All signposts are pointing to lower average prices, and therefore a lower average price range, for cattle this year.
For anyone who attempts to market cattle in the higher half of the range, this makes a big difference in where and when they should target their sales. For you folks that sell calves every year in October or November, just expect lower prices than you've fetched the last two year.
CattleFax only a couple weeks ago lowered its average price expectation for calf prices this fall, and this week the Livestock Marketing Information Center lowered its price forecasts.
LMIC said its forecast for calves to be sold this fall have been reduced and are currently about 15% below 2015 prices. Specifically, LMIC is projecting fourth-quarter prices for 500-600-pound steers in the Southern Plains to average between $181-189, and 700-800-pound steers to average between $147-152.
For comparison, in 2015 those heavier steers in the Southern Plains averaged $177, and in 2014 they averaged $240.
Year-over-year, the percentage decline in cull animal prices is even larger, LMIC said. It is running 25% to 30% below 2015 pricing. Together with lower calf prices, this is lowering returns to cow-calf producers significantly. The marketing groups said costs of production are likely to decline slightly compared to 2015, due to lower feedstuff and fuel costs. On a per-cow basis, however, the year-on-year drop in those items will be only about 3%, or roughly $25 per cow.
LMIC said its estimated return to cow-calf producers peaked in calendar year 2014, surging to just over $530 per cow. In 2015, the return was just over $300. That was the second-highest ever calculated by the LMIC, unadjusted for inflation. With the recent downward adjustment in LMIC’s forecast cattle prices, the 2016 return was lowered to $133 per cow. If realized, that will be the lowest since 2013.
While that is still a positive return over cash costs of production, including pasture rent, for some relatively high-cost operations that return may not cover all economic costs. A further decline is forecast for 2017.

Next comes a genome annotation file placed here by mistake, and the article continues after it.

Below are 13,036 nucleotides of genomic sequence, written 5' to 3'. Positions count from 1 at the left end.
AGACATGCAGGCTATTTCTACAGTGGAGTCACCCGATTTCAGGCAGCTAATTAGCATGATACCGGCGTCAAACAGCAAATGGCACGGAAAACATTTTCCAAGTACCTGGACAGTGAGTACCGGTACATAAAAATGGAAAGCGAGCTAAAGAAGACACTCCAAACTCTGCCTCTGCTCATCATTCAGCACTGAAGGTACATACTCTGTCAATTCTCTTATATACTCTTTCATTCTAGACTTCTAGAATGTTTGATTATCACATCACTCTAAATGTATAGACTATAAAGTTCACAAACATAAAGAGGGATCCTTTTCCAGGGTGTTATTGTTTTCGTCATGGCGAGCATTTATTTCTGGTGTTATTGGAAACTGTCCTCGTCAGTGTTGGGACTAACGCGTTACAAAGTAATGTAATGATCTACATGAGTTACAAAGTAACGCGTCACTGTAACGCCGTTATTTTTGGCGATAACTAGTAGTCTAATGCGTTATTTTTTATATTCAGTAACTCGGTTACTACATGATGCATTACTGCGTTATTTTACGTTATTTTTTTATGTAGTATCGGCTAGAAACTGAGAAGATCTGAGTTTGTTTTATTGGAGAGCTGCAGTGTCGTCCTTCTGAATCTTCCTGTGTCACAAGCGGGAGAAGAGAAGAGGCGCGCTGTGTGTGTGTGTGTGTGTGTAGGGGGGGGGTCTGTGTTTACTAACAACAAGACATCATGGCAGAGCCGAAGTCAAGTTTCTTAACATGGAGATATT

LMIC economists suggested these rapid declines cow-calf returns in 2016 and 2017 may cause producers to ratchet back beef cowherd expansion.
Since the mid 1970’s, the Livestock Marketing Information Center (LMIC) has estimated annual cow-calf returns based on a typical commercial full-time operation. Those estimates are for market analysis purposes and are not intended to represent an individual operation or resource base. The index only includes cash costs of production and pasture rent, and no return to owner management or labor are included.
Depending on whose prognostications you care to hear, the current cattle market appears it could be about in the middle of a possible new range, and perhaps in a recovery.
It's truly a no-man's land with no clear direction, however, as the basis from cash prices in the low $130s and futures below $124 gives little clue on direction.
Chris Swift, a Nashville commodities broker and market commentator who writes a daily column called "Shootin the Bull," said it is impossible to tell.
"Does cash start plummeting to meet the futures? Do futures rally to close the now widest basis I’ve seen? More questions than answers at this time," Swift said Wednesday afternoon.
Swift says it's a tough spot because the market could go either way, but there appears to be no good way to set up a reasonable hedge in these conditions.
"There is no put option, put spread, or much of anything one can do to produce a formidable hedge at this wide a positive basis," he added.
In his morning comments to subscribers he added this: "I understand waiting can be a double-edged sword, but I would sure like to see how traders react to a higher cash trade this week. If they fade it, it will lead me to anticipate that most of the good in this rally is gone. If they jump on June again, and pull the back months up with it, it will be perceived as an opportunity to mitigate some risk."
Moving more beef?
Meanwhile, Certified Angus Beef supply director Paul Dyskstra noted this week how feedlots are getting current under the onslaught from four weeks of big slaughter numbers, and how slaughter weights have declined somewhat.
Further, retail beef prices are falling and that could give consumers incentive to buy.
Average retail beef prices in the Wall Street Journal weekly survey dropped to $4.84/pound. That's down 15 cents from last week and 80 cents from one year ago.